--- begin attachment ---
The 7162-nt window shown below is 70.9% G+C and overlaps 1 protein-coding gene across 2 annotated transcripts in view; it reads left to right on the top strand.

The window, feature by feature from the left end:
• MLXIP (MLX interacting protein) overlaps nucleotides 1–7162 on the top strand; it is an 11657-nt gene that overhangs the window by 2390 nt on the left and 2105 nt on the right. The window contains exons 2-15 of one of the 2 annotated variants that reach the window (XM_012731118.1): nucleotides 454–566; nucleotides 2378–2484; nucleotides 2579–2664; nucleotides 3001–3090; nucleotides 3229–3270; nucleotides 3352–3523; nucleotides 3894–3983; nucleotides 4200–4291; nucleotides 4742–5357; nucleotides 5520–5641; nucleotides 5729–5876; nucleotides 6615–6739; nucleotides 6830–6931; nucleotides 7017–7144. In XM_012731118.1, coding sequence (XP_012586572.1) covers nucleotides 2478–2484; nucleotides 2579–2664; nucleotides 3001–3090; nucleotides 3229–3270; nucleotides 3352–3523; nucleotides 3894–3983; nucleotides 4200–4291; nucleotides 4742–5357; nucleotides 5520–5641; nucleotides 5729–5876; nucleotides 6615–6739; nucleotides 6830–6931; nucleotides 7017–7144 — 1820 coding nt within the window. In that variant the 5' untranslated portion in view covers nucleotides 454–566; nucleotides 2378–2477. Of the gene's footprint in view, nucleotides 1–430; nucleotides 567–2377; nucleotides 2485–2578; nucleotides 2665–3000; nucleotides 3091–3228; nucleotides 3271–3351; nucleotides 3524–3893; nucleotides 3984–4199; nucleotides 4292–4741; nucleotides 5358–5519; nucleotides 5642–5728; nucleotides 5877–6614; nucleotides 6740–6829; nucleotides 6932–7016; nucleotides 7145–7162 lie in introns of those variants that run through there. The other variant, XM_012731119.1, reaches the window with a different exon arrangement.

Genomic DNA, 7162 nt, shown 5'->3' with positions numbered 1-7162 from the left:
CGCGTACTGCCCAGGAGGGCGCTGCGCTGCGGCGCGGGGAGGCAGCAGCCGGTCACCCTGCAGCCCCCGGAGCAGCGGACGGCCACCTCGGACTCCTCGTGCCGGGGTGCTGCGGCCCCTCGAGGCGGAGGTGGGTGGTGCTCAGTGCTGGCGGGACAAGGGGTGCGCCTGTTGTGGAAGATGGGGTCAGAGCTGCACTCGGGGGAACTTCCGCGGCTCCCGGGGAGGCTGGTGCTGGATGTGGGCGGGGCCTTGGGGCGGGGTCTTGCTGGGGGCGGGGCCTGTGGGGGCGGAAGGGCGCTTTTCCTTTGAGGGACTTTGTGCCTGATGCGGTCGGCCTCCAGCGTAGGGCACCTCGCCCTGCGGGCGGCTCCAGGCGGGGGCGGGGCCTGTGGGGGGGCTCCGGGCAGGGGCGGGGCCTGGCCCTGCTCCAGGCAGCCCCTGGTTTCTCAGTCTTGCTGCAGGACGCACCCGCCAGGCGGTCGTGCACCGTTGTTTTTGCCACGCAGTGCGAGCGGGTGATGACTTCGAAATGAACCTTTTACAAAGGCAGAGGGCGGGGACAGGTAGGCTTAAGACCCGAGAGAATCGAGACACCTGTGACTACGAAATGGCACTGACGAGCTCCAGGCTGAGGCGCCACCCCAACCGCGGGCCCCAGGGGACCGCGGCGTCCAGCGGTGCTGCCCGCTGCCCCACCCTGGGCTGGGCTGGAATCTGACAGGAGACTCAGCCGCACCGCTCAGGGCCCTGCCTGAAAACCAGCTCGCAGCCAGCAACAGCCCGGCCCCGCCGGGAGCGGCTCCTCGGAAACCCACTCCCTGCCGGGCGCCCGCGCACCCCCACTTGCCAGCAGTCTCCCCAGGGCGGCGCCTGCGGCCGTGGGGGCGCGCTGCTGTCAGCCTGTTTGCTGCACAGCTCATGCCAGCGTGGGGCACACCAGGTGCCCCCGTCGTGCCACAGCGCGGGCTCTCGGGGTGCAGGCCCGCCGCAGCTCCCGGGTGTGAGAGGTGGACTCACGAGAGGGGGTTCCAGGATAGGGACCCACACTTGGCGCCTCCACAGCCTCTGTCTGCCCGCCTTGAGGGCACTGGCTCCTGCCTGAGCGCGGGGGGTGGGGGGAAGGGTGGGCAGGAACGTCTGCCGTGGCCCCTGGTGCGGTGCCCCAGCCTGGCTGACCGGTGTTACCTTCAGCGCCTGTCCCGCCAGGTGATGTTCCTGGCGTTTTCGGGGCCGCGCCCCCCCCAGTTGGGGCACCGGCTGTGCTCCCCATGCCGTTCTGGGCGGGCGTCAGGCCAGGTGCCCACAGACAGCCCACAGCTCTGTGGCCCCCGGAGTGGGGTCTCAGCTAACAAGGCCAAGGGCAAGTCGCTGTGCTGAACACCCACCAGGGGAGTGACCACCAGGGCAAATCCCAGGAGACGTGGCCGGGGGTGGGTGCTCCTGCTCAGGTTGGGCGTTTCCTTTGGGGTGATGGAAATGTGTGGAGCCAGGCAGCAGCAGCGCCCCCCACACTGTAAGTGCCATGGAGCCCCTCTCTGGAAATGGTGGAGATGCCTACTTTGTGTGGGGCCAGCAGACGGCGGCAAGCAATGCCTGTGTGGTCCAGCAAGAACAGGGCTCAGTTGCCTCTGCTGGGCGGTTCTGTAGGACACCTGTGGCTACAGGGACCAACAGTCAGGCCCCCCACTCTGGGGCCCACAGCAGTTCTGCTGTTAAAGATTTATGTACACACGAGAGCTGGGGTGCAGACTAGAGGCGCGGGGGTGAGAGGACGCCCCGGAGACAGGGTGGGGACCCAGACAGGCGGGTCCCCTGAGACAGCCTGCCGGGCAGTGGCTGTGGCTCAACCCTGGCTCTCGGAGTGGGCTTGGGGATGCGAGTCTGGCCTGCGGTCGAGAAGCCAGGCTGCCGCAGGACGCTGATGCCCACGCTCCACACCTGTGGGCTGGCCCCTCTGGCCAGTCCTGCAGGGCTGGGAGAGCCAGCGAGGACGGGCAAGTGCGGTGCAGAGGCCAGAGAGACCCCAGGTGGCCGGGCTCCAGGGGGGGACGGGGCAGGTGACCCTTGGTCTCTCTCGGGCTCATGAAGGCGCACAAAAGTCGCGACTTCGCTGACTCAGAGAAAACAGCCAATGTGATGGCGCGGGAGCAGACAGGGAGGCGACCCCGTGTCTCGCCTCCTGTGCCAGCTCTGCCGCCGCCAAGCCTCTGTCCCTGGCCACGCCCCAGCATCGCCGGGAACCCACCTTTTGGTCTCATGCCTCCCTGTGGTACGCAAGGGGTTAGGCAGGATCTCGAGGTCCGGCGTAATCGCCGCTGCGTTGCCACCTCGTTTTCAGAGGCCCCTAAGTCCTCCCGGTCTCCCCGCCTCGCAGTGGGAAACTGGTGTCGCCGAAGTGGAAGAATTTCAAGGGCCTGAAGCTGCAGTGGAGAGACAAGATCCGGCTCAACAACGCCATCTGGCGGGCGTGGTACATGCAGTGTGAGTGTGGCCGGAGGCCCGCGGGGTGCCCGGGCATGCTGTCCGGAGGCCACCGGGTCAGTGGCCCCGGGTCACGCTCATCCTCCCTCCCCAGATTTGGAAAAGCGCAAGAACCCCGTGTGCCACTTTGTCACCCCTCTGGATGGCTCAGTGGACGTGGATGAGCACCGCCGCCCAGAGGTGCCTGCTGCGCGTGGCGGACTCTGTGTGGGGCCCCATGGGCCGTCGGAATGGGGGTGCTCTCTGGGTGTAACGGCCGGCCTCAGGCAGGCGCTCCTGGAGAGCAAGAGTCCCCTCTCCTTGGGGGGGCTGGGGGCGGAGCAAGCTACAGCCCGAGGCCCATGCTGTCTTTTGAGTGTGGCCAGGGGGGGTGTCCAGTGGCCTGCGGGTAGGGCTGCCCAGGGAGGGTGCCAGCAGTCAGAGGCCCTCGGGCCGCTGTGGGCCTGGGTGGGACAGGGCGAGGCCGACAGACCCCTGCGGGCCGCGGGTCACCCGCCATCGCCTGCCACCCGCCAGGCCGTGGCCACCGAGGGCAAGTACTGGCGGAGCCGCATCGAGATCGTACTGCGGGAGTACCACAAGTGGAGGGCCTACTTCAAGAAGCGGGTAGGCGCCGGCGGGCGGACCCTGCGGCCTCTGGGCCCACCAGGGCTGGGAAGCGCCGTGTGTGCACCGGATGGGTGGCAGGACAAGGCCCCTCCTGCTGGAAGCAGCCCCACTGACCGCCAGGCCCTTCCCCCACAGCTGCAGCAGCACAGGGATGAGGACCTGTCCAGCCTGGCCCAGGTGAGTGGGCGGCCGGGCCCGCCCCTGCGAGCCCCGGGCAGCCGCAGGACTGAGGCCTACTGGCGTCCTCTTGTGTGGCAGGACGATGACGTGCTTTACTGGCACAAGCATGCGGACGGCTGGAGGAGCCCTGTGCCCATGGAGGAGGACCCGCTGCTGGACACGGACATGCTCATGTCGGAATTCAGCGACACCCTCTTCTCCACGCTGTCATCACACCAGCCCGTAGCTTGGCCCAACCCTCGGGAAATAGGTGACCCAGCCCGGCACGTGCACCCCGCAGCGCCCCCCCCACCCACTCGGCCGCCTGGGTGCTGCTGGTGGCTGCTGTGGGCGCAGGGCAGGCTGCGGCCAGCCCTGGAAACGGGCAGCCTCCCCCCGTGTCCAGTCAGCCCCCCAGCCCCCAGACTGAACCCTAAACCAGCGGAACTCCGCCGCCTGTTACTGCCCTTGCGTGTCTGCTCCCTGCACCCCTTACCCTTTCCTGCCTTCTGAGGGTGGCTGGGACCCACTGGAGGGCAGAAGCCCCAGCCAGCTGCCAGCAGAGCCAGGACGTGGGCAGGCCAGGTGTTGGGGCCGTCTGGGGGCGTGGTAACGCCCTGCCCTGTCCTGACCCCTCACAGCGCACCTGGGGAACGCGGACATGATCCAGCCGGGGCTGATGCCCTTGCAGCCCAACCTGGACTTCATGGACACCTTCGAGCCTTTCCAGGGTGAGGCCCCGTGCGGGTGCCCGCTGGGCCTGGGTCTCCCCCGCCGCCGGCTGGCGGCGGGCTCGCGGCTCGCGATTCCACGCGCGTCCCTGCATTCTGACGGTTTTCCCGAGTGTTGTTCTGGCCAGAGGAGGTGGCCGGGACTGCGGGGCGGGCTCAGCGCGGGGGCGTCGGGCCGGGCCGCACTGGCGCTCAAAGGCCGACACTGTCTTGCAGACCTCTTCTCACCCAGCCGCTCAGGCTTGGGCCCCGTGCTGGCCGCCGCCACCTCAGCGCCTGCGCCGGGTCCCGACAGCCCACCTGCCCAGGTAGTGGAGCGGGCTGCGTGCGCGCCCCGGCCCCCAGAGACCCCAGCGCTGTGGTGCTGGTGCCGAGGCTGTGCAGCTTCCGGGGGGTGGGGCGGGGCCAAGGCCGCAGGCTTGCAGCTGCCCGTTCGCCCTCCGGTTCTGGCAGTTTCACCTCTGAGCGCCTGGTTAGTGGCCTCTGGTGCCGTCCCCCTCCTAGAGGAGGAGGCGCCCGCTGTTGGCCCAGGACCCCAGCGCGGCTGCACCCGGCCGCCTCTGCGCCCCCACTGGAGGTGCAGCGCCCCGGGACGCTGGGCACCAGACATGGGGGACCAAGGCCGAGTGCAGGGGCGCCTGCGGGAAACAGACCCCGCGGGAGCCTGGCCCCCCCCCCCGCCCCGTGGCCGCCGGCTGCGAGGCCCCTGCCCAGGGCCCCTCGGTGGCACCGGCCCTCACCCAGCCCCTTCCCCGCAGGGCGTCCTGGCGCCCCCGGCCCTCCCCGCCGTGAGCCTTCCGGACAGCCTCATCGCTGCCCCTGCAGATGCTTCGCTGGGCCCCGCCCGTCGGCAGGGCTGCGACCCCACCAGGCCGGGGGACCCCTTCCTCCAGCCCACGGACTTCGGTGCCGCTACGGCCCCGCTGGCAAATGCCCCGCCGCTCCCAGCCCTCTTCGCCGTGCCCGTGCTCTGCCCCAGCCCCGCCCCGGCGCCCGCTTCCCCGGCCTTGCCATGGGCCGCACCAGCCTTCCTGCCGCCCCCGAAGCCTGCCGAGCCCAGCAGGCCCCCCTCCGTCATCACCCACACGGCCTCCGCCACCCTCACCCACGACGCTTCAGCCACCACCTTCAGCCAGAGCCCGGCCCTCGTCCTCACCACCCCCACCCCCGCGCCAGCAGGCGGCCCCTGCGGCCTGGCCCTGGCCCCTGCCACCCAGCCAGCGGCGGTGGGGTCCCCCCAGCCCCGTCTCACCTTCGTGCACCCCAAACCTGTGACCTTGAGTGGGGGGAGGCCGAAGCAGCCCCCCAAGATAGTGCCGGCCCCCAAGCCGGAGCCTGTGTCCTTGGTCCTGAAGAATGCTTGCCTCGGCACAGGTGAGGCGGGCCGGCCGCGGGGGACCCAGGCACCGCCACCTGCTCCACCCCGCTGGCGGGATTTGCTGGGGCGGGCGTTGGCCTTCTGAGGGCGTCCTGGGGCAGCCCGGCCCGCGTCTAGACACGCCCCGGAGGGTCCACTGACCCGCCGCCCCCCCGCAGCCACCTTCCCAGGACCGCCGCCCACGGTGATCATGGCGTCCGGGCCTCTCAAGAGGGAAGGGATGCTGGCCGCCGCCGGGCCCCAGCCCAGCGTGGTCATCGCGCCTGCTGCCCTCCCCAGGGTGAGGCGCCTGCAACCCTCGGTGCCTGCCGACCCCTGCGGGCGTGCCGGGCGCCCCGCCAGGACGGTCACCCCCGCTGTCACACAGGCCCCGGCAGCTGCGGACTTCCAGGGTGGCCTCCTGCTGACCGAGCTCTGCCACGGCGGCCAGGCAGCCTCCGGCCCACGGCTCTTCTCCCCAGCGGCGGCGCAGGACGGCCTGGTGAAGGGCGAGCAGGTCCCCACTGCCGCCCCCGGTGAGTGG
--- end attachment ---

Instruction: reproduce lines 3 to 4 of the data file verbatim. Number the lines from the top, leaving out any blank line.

• MLXIP (MLX interacting protein) overlaps nucleotides 1–7162 on the top strand; it is an 11657-nt gene that overhangs the window by 2390 nt on the left and 2105 nt on the right. The window contains exons 2-15 of one of the 2 annotated variants that reach the window (XM_012731118.1): nucleotides 454–566; nucleotides 2378–2484; nucleotides 2579–2664; nucleotides 3001–3090; nucleotides 3229–3270; nucleotides 3352–3523; nucleotides 3894–3983; nucleotides 4200–4291; nucleotides 4742–5357; nucleotides 5520–5641; nucleotides 5729–5876; nucleotides 6615–6739; nucleotides 6830–6931; nucleotides 7017–7144. In XM_012731118.1, coding sequence (XP_012586572.1) covers nucleotides 2478–2484; nucleotides 2579–2664; nucleotides 3001–3090; nucleotides 3229–3270; nucleotides 3352–3523; nucleotides 3894–3983; nucleotides 4200–4291; nucleotides 4742–5357; nucleotides 5520–5641; nucleotides 5729–5876; nucleotides 6615–6739; nucleotides 6830–6931; nucleotides 7017–7144 — 1820 coding nt within the window. In that variant the 5' untranslated portion in view covers nucleotides 454–566; nucleotides 2378–2477. Of the gene's footprint in view, nucleotides 1–430; nucleotides 567–2377; nucleotides 2485–2578; nucleotides 2665–3000; nucleotides 3091–3228; nucleotides 3271–3351; nucleotides 3524–3893; nucleotides 3984–4199; nucleotides 4292–4741; nucleotides 5358–5519; nucleotides 5642–5728; nucleotides 5877–6614; nucleotides 6740–6829; nucleotides 6932–7016; nucleotides 7145–7162 lie in introns of those variants that run through there. The other variant, XM_012731119.1, reaches the window with a different exon arrangement.

Genomic DNA, 7162 nt, shown 5'->3' with positions numbered 1-7162 from the left: